The seminar will cover topics that are related to the planning of public transport systems, and to their real-time operational management. Examples of the former are robustness and recoverability, and integration of the subsequent planning stages. Examples of the latter are real-time control, disruption management, and dynamic passenger information. The seminar will focus on handling large amounts of data, as well as on the application of quantitative models and algorithmic methods for solving the relevant problems in these problem areas.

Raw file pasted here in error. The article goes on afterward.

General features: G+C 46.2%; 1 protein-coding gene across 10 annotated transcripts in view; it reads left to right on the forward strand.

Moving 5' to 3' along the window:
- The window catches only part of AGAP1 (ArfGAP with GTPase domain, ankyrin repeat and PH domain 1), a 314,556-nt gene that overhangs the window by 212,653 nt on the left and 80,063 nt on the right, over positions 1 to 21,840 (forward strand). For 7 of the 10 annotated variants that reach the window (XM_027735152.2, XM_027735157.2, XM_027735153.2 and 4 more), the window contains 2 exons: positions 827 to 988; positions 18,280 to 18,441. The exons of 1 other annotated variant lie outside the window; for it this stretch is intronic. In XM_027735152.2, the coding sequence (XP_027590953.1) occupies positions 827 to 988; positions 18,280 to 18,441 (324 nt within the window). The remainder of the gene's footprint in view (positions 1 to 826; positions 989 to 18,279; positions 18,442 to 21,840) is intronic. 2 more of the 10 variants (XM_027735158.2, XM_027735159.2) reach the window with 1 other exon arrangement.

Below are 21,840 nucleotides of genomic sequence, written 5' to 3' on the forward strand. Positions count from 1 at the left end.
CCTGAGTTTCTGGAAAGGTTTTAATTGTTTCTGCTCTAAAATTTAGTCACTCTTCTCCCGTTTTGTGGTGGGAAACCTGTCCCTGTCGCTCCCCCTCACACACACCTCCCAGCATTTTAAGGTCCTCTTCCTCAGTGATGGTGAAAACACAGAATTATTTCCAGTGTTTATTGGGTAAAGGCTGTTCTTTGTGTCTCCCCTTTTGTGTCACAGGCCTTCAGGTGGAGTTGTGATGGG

Aims of the Dagstuhl Seminar
This seminar aims to bring together researchers from algorithm engineering, operations research, and combinatorial, stochastic and robust optimization. In addition, there will be researchers with an engineering background and participants from practice for presenting the current status quo in their areas. The aim of the Dagstuhl seminar is to foster and strengthen collaborations, both between researchers from different areas and between theory and practice, and to identify key research directions for the future. In particular, the organizers want to achieve the following goals:
- Develop an overview of the research that has been carried out in the mentioned areas that is relevant for public transport.
- Define the relevant challenges for further research in public transport. These are the topics that need further investigation by the research community.
- Define relevant optimization models and algorithms that can be used for tackling the indicated challenges.